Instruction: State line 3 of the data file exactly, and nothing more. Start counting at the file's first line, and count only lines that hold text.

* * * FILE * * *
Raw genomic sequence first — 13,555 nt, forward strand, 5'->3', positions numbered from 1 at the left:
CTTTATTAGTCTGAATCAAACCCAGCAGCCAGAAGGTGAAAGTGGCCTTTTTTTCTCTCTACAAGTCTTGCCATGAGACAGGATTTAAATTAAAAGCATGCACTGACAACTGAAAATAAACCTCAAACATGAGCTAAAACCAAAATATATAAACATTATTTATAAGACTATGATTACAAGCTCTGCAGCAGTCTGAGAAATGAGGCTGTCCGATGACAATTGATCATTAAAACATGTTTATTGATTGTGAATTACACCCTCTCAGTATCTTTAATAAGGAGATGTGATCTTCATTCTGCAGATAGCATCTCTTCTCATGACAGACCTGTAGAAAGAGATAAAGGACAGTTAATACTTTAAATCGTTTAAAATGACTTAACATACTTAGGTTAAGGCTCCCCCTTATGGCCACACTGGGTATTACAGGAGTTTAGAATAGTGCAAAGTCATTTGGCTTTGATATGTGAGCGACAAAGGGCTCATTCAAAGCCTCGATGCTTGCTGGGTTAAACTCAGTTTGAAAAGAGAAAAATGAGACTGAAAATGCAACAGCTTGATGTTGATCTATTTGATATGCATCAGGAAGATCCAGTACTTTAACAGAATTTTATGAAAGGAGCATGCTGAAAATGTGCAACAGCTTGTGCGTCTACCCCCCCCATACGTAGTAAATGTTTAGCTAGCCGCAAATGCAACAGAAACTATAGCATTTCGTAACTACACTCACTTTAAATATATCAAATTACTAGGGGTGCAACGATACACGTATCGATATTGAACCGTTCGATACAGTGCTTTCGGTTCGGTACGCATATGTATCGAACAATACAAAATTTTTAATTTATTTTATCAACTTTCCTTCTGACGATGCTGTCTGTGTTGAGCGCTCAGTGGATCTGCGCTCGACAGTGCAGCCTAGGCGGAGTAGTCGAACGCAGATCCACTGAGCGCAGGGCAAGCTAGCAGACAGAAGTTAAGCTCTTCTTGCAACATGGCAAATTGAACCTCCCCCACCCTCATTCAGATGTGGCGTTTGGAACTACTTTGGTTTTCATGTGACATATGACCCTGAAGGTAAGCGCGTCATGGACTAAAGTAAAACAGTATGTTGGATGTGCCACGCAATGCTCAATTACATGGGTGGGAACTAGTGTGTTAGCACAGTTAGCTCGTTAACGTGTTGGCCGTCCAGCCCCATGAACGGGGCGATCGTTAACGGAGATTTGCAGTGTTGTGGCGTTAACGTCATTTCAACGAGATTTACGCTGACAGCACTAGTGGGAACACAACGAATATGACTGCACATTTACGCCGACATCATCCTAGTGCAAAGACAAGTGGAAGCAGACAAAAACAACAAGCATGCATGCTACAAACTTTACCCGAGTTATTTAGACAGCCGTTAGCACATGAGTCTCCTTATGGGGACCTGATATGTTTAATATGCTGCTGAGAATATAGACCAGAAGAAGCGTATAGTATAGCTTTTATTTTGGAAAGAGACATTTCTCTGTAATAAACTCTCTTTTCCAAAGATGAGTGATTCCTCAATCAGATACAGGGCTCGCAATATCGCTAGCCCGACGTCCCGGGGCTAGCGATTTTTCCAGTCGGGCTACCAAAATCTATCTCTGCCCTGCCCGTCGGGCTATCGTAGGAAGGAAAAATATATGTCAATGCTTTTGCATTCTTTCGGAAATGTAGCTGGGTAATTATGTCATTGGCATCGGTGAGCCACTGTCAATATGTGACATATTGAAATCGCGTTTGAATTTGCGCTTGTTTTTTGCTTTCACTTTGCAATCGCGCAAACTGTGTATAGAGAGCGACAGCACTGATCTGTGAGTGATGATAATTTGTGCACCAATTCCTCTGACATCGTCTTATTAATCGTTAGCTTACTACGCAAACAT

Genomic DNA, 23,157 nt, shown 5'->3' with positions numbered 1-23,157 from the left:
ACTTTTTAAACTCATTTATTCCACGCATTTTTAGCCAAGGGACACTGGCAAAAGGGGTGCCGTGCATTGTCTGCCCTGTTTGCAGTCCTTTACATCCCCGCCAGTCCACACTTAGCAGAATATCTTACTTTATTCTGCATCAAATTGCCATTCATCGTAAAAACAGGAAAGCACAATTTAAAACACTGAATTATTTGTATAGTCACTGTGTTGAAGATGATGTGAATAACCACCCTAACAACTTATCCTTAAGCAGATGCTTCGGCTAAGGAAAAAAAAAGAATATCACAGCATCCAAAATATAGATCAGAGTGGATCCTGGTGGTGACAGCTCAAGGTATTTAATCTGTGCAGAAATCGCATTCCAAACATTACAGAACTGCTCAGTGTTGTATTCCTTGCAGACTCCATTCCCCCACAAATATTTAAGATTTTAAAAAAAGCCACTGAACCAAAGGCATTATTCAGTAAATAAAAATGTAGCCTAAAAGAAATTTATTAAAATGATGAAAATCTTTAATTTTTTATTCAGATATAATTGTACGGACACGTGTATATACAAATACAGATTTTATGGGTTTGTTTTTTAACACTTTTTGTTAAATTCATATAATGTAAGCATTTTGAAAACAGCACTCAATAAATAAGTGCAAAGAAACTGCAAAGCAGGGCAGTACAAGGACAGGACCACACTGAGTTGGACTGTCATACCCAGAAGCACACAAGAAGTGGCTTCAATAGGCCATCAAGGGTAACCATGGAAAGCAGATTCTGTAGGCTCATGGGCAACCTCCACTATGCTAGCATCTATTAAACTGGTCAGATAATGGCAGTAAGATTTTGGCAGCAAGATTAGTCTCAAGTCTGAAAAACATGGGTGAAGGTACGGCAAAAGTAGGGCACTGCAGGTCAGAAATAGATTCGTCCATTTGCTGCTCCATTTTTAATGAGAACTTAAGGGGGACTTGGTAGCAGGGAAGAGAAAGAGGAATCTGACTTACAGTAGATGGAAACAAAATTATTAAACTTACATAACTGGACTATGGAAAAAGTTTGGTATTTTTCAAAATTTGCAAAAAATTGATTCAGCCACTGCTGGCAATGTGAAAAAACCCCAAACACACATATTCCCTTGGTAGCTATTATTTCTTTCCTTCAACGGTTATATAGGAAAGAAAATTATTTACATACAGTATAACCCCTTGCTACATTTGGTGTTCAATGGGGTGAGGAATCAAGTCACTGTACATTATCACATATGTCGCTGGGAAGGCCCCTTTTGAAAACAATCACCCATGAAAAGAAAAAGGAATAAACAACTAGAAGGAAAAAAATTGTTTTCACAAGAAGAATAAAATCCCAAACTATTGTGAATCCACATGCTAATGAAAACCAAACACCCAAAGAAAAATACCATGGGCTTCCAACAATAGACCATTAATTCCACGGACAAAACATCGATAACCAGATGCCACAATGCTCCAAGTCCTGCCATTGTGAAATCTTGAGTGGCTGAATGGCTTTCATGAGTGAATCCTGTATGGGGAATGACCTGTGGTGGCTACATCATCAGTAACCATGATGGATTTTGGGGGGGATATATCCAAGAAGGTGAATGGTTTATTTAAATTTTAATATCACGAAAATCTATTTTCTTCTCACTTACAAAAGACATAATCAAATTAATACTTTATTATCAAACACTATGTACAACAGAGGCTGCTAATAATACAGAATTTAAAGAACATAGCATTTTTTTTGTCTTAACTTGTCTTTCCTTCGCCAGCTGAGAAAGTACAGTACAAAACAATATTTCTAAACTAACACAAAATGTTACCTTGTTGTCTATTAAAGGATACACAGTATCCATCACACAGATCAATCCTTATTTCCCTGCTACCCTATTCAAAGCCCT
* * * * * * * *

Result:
Genomic DNA, 23,157 nt, shown 5'->3' with positions numbered 1-23,157 from the left: